Titan Xp 1480? 1582 96 240 3840 384 547 GB/s 12GB 250W
R9 Fury X --- 1050 64 256 4096 1024 512 GB/s 4GB 275W
Radeon RX Vega 64
(air-cooled)
1247 1546 64 256 4096 2048 484 GB/s 8GB 295W
Radeon RX Vega 64
(liquid-cooled)
1406 1677 64 256 4096 2048 484 GB/s 8GB 345W
Radeon RX Vega 56 1156 1471 64 224 3584 2048 410 GB/s 8GB 210W

Both cards also ship with 8GB of HBM2 memory on board. That memory communicates with the Vega 10 chip across a 2048-bit bus. AMD doesn't disclose as much, but on the RX Vega 64 cards, that HBM2 runs at an effective rate of 1890 MT/s, and on the RX Vega 56, it runs at about 1600 MT/s.

  Peak pixel
fill rate
(Gpixels/s)
Peak
bilinear
filtering
int8/fp16
(Gtexels/s)
Peak
rasterization
rate
(Gtris/s)

Peak
shader
arithmetic
rate
(tflops)

Memory
bandwidth
(GB/s)
Asus R9 290X 67 185/92 4.2 5.9 346
Radeon R9 295 X2 130 358/179 8.1 11.3 640
Radeon R9 Fury X 67 269/134 4.2 8.6 512
GeForce GTX 780 Ti 37 223/223 4.6 5.3 336
Gigabyte GTX 980 85 170/170 5.3 5.4 224
GeForce GTX 980 Ti 95 189/189 6.5 6.1 336
GeForce Titan X 103 206/206 6.5 6.6 336
GeForce GTX 1070 108 202/202 5.0 7.0 259
GeForce GTX 1080 111 277/277 6.9 8.9 320
GeForce GTX 1080 Ti 139 354/354 9.5 11.3 484
GeForce Titan X (Pascal) 147 343/343 9.2 11.0 480
Radeon RX Vega 64 (air) 99 396/198 6.2 12.7 484
Radeon RX Vega 64 (liquid) 107 429/215 6.7 13.7 484
Radeon RX Vega 56 94 330/165 5.9 10.5 410

We didn't have time (yet) ahead of publication to run our fancy Beyond3D test suite, so here are some potential peak rates for the RX Vega family. Compared to the GTX 1080, the RX Vega 64s trail slightly in pixel fill and peak rasterization rates, but they bring a prodigious array of shader and texturing power to the table, along with much higher memory bandwidth. The RX Vega 56 similarly trails and trounces the GTX 1070 in these theoretical peak rates. Our tests will tease out whether those theoretical victories translate into real performance shortly.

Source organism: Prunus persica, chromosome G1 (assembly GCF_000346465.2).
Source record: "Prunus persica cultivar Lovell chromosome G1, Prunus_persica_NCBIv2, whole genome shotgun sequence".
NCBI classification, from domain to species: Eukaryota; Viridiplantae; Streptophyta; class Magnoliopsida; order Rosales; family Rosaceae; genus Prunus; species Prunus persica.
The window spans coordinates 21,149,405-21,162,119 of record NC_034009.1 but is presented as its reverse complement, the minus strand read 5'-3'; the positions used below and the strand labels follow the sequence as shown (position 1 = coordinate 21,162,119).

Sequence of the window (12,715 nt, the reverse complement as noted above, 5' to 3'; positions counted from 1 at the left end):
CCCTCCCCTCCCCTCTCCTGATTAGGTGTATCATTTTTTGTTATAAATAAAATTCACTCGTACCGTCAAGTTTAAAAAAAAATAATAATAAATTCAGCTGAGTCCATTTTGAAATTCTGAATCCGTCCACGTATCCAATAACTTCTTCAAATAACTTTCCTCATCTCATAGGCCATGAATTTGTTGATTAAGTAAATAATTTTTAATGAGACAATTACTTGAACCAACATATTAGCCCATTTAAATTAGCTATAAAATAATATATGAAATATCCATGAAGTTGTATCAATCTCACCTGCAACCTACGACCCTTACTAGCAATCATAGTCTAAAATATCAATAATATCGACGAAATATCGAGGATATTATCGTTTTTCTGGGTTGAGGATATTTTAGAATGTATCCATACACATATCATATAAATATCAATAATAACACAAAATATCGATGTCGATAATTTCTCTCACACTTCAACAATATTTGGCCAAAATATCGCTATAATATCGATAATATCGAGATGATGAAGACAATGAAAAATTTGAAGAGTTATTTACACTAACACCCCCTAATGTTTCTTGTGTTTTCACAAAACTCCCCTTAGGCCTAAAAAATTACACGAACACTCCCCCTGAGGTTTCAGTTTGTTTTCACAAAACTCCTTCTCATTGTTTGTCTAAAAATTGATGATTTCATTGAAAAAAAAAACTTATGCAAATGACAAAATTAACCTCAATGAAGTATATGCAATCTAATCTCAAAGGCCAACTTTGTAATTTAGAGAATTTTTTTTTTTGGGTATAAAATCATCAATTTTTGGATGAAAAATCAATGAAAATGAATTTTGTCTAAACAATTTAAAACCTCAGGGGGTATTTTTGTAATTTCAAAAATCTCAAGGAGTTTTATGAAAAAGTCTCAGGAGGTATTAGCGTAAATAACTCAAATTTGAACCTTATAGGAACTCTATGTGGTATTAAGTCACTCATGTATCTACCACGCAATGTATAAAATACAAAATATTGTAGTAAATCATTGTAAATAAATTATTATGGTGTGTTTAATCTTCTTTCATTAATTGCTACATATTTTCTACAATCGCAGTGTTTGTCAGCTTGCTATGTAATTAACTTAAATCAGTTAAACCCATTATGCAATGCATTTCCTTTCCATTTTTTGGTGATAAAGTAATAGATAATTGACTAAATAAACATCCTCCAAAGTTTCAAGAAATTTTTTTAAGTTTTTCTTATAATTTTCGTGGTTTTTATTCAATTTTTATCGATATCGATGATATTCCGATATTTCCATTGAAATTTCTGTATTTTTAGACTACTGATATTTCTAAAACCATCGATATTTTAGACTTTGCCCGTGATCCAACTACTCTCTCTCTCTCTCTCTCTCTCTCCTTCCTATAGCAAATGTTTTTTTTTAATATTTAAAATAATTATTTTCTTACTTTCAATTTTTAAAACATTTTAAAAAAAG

AMD's reference design for both the air-cooled RX Vega 64 and RX Vega 56 uses the same black shroud with an axial fan exhausting air directly out of the rear of the card. While this design may bear some similarities to the Radeon RX 480 before it, they're ony skin-deep. The shroud on this card is mostly metal and features a full metal backplate, as well. The Radeon logo on the side of the card lights up with red LEDs when the card is on.

One neat little touch from the R9 Fury X returns on board the RX Vegas: the "GPU Tach." This line of red LEDs (or blue, if you flip a DIP switch) will show you your GPU's occupancy, presuming you can see it from your desk or other site of sitting. The LEDs can also be turned off.

The Radeon RX Vega 56 will list for $399, or $20 more than the GTX 1070's original $379 suggested price. The RX Vega 64 air-cooled card will sticker for $499, or the same as the GTX 1080's most recent suggested price.  Both cards are also available as limited editions and as parts of "Radeon Packs," which we described in more detail in our RX Vega reveal. We've been talking about RX Vega for ages, so now it's time to shut up and share performance numbers.